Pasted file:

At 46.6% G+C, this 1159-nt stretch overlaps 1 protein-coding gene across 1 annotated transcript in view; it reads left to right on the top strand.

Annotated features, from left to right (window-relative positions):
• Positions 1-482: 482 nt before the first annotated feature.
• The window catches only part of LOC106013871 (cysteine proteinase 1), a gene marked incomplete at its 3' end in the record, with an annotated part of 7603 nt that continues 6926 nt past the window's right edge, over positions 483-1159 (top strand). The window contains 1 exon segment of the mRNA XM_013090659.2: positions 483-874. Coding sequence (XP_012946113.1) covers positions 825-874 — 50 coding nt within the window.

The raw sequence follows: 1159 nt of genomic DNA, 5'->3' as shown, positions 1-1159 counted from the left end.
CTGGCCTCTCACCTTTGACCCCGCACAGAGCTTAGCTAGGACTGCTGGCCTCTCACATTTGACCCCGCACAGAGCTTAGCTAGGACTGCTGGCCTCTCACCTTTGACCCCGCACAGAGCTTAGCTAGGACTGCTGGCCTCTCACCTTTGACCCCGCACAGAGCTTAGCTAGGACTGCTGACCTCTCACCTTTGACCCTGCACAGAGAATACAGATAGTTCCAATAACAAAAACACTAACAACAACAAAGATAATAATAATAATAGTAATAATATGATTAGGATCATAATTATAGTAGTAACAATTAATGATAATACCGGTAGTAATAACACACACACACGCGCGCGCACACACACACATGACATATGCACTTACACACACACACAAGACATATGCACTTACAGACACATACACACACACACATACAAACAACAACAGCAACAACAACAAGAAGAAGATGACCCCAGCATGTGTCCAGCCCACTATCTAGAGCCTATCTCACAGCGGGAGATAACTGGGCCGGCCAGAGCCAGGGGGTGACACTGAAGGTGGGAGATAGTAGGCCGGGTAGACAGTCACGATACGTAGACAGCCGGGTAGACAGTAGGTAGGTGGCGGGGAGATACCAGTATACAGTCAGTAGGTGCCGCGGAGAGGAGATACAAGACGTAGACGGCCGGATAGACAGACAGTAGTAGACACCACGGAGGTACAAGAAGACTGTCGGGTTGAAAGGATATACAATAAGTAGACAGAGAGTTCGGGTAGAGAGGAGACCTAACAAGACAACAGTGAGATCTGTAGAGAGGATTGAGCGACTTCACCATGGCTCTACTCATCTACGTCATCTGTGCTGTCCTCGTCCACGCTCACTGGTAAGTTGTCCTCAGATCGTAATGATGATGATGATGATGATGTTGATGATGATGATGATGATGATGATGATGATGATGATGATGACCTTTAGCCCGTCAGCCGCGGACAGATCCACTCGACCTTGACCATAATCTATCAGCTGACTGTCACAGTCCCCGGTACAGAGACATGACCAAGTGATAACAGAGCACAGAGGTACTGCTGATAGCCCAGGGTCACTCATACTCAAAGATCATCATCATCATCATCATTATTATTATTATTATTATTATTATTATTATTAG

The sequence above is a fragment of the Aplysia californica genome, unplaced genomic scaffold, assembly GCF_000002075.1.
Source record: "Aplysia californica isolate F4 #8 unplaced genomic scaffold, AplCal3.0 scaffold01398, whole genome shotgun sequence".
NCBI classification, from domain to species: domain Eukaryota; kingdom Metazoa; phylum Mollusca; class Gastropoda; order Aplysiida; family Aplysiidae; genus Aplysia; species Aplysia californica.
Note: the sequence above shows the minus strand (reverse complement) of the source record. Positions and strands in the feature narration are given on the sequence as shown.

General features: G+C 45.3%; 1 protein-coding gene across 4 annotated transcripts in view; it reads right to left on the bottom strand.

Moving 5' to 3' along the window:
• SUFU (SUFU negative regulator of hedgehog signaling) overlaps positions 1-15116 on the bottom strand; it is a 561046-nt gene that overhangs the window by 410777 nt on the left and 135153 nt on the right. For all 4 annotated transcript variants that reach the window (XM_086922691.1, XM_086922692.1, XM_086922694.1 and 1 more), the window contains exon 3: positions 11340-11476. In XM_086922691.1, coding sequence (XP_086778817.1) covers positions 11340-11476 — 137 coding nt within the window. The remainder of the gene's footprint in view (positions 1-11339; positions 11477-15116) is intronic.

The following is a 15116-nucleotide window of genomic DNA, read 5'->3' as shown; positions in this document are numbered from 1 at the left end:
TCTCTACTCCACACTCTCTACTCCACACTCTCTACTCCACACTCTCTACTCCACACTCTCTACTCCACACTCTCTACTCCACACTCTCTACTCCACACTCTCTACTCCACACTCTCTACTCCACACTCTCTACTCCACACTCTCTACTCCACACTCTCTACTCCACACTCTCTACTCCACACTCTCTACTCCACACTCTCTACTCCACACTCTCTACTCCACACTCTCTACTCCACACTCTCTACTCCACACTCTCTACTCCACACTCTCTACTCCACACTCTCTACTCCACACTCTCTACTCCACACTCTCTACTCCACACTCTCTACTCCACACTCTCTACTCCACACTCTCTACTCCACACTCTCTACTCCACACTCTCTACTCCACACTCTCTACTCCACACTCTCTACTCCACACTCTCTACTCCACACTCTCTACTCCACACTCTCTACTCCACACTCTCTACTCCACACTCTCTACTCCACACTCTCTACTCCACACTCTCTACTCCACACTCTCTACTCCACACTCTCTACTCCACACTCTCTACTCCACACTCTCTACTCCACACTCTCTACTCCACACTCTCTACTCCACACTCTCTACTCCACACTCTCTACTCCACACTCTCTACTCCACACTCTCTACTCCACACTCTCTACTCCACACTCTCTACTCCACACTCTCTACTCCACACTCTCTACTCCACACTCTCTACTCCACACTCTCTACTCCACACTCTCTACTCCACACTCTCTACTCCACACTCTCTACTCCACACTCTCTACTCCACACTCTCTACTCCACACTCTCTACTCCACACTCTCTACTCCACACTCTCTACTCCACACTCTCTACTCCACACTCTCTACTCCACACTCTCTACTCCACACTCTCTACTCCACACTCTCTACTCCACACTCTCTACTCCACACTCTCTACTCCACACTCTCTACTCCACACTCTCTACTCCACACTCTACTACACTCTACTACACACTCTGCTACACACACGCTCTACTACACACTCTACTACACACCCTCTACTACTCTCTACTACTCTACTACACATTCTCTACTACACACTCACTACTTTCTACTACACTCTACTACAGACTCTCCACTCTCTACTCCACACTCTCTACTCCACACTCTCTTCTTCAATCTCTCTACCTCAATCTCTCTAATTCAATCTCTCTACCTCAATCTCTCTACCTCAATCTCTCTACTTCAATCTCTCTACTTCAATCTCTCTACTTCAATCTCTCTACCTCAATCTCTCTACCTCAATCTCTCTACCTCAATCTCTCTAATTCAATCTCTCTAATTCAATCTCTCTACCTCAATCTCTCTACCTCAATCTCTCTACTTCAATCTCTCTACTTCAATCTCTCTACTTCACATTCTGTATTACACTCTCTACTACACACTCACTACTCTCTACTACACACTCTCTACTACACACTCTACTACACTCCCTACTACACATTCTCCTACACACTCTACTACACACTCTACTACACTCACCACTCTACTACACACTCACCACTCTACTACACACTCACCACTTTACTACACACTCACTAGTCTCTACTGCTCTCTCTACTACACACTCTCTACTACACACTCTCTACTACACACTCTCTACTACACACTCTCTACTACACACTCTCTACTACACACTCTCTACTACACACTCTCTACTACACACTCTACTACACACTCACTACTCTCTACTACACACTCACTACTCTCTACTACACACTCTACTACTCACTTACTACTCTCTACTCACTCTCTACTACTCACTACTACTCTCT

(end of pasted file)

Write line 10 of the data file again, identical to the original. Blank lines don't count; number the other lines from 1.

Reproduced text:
Note: the sequence above shows the minus strand (reverse complement) of the source record. Positions and strands in the feature narration are given on the sequence as shown.